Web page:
On the FX series The Americans, now in its fourth season, the repercussions of Elizabeth (Keri Russell) and Philip’s (Matthew Rhys) big revelation to their teenage daughter, Paige (Holly Taylor), are still being felt. Although they ultimately have her best interests at heart, the secret KGB agents must still insure that their cover identities remain protected, or everyone’s life could be at risk.
During this exclusive interview with Collider, executive producer/writer Joel Fields talked about why this was such an exciting season to write, what’s next for the Jennings’ family, how Paige will be handling things, dangerous consequences of the big reveal, the threat of a bio-weapon, that Stan (Noah Emmerich) will be on more solid footing, Nina’s (Annet Mahendru) surprising journey, balancing the family dynamics with the missions, and the series endgame. Be aware that there are some spoilers.
Collider: The first couple episodes of Season 4 are great, and I’m very curious and excited to see where this season goes next.
JOEL FIELDS: Thank you! This was a really exciting season for me and Joe [Weisberg] because we ended last season with such momentum. Each year, we’ve tried to do the same show, but in a different way to keep it interesting for us. Sometimes at the beginning of a season, we have to walk and think about where we’re starting and what we’re going to be doing. But this year, all we had to do was keep going. That was really fun for us.
You got to a moment last season, with Paige finding out about her parents, that viewers had been waiting to see. What’s next for this family?
FIELDS: As always, the biggest issues to us are the personal ones. We have the opportunity to explore, through those bigger issues and through those magnified circumstances, what we hope are relatable marriage, family, parenting and identity stories. That’s always where the excitement is, for us. At the same time, the bio-weapon stuff is scary. We talked a lot about what the big spy story would be this season, and of course, there are a lot of stories about the nuclear threat that was so powerful at the time, but this was more of a secret story and a hidden history. The chance to have our characters participating in it seemed exciting to us. Of course, there are thematic things to explore about viruses, and it’s also just terrifying. There’s something scary about that threat that you can’t see, that could be out there, at any moment.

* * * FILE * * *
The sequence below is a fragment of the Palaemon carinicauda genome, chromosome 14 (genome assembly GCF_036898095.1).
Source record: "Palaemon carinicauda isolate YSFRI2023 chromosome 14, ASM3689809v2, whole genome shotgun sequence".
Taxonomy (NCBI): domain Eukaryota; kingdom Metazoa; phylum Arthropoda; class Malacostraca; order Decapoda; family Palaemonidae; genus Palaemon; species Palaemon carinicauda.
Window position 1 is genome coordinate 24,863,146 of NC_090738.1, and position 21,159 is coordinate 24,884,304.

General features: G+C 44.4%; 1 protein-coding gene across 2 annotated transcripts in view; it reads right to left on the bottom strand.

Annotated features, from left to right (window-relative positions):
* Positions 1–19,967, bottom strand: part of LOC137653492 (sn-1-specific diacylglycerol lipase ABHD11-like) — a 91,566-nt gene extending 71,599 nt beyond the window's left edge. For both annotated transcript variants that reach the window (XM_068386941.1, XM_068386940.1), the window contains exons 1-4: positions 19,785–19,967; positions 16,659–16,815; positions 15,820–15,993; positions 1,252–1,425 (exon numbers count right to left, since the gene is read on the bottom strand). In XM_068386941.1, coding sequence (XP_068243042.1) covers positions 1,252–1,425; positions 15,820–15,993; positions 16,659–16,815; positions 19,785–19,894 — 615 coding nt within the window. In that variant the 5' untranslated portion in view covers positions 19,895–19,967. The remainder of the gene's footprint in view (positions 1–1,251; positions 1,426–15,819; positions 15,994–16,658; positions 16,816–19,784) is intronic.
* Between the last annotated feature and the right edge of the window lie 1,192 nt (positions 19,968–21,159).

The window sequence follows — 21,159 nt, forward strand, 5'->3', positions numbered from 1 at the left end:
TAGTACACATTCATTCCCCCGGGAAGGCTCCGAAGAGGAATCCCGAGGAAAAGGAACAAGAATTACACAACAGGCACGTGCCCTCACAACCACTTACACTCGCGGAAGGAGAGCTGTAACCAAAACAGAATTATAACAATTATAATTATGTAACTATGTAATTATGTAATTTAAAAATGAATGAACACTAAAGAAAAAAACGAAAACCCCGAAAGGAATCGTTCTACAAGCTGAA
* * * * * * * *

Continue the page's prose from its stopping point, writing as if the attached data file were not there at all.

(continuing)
How did you end up deciding how you wanted to handle the reveal to Paige?
FIELDS: It had been talked about since the beginning, and we knew it was coming, but we didn’t know exactly how. It was something that lived on our writers’ board, in different places. It was at the end of Season 3, at the end of Season 2, and at the beginning of Season 3. One place it never lived was Episode 10. As Joe and I were breaking the season, there are certain things we have in our heads that stay the same, and there are other things that morph and grow, along the way. The fun is that we never know which. And that was one where, as the season was unfolding, it came to us. One of the fun things we did was that Joe and I disappeared for a few days and wrote that story, and then delivered it to our writers without telling them what was coming, so we got them to be the first audience on that episode. That was a fun first move on that process. It was a long process, working on that episode, but it was a lot of fun.
How will that change Paige, as a character?
FIELDS: One thing that has been really fun about it is that it’s an opportunity to explore what it is to be a teenager and what it is to raise a teenager, but in a way that’s so specific. We hope it’s relatable. Everybody has to go through that separation, and everybody goes through disillusionment with their parents, and then a reacquaintance with their parents, and their own sense of their responsibility to family and their individuation. But for Paige, and for her parents, the stakes are enormous. There’s also the reality of having been lied to, her whole life, and having known it, on some level. There’s a lot for her to explore, and a lot for her parents to manage.
Can Paige even have a real relationship with her parents, at this point, or is there too much tension there?